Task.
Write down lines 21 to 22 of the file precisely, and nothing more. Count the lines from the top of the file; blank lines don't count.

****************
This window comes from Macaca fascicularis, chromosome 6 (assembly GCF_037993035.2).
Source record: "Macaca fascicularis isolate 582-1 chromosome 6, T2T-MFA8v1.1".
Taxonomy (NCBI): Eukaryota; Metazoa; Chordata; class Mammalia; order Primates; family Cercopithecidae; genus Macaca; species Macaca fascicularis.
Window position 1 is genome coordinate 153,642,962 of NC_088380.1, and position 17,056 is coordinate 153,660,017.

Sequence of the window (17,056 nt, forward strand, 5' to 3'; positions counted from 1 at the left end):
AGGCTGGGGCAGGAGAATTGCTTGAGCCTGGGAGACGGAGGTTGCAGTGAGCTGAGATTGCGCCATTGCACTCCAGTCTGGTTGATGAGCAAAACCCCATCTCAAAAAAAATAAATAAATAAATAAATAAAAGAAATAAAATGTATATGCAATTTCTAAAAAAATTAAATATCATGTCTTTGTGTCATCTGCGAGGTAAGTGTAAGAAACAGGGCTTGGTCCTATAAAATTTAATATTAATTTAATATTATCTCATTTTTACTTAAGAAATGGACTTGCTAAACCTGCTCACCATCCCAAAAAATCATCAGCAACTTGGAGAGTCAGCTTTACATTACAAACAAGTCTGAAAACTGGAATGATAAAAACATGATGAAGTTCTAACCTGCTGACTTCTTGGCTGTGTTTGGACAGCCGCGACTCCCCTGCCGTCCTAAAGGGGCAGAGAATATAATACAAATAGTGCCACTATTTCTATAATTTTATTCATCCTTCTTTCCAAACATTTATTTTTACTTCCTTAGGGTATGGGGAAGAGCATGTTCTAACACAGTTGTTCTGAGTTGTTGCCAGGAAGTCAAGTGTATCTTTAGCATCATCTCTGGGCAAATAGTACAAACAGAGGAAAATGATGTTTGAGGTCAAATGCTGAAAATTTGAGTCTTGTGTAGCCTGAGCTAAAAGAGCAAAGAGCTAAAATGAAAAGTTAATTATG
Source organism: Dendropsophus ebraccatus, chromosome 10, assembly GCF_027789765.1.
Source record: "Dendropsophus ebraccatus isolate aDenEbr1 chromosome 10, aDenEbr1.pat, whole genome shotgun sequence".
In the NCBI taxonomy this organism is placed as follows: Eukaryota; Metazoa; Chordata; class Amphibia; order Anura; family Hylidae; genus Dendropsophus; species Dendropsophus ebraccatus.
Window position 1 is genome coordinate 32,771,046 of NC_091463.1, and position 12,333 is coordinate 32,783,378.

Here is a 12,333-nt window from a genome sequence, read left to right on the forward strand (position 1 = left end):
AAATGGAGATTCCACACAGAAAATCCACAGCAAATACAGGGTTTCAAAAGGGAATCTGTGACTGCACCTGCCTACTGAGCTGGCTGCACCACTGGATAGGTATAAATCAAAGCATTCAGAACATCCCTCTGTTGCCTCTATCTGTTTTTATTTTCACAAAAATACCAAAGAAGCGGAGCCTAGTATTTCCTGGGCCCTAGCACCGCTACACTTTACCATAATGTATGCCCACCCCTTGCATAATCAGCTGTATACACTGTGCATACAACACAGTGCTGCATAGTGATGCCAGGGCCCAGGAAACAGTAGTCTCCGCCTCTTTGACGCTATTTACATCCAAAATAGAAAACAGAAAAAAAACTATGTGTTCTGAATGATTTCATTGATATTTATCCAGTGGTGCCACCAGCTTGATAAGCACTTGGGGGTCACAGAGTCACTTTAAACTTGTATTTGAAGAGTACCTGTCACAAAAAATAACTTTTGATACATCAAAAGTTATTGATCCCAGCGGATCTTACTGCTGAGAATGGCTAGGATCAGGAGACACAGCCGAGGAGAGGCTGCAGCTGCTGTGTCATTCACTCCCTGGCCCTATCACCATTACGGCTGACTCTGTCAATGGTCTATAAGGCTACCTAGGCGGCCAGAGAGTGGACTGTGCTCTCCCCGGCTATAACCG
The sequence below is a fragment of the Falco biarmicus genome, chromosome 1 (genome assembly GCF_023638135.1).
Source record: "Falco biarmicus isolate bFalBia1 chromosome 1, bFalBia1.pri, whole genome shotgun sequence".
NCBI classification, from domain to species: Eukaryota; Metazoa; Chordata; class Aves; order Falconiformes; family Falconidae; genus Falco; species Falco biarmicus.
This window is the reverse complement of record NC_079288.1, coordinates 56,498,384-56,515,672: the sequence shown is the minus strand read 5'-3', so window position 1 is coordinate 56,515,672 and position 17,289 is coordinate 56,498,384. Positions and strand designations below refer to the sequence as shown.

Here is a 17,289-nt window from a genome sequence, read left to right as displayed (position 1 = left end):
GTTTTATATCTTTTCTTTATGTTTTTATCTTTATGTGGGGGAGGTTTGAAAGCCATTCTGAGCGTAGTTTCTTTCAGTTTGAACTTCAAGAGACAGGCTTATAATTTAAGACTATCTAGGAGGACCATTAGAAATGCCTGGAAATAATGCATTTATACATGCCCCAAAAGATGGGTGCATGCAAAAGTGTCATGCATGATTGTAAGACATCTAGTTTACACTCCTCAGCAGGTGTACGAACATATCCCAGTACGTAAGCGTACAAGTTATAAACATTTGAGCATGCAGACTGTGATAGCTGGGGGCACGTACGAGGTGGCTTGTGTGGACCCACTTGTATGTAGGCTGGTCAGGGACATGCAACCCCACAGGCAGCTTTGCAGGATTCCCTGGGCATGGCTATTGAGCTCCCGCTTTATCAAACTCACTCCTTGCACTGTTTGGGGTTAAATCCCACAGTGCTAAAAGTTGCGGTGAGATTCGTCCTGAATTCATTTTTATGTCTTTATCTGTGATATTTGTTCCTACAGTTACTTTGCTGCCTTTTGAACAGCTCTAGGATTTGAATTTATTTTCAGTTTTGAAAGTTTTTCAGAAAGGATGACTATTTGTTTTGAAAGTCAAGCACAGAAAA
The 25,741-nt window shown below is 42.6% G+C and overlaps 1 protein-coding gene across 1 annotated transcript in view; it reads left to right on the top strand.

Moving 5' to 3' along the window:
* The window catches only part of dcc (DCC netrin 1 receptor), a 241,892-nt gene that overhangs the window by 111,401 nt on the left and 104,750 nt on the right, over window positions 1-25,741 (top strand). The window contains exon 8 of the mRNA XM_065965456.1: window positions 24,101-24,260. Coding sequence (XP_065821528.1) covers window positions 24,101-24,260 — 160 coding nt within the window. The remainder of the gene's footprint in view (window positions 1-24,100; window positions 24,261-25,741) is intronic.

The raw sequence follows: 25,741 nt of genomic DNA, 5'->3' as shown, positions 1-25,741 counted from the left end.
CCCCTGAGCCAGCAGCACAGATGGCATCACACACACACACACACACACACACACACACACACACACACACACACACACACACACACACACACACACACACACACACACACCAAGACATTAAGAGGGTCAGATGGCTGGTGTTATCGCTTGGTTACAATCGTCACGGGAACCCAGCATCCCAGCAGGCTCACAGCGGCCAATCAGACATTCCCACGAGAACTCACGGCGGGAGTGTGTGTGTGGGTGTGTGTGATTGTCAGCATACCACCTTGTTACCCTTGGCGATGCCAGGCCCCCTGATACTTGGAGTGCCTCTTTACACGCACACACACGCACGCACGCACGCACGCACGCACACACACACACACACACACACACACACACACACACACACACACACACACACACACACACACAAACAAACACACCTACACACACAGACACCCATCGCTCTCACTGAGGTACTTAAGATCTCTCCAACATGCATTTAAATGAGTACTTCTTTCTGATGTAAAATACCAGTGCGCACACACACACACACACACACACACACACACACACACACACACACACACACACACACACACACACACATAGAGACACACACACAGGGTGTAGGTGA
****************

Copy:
* The window catches only part of dcc (DCC netrin 1 receptor), a 241,892-nt gene that overhangs the window by 111,401 nt on the left and 104,750 nt on the right, over window positions 1-25,741 (top strand). The window contains exon 8 of the mRNA XM_065965456.1: window positions 24,101-24,260. Coding sequence (XP_065821528.1) covers window positions 24,101-24,260 — 160 coding nt within the window. The remainder of the gene's footprint in view (window positions 1-24,100; window positions 24,261-25,741) is intronic.

The raw sequence follows: 25,741 nt of genomic DNA, 5'->3' as shown, positions 1-25,741 counted from the left end.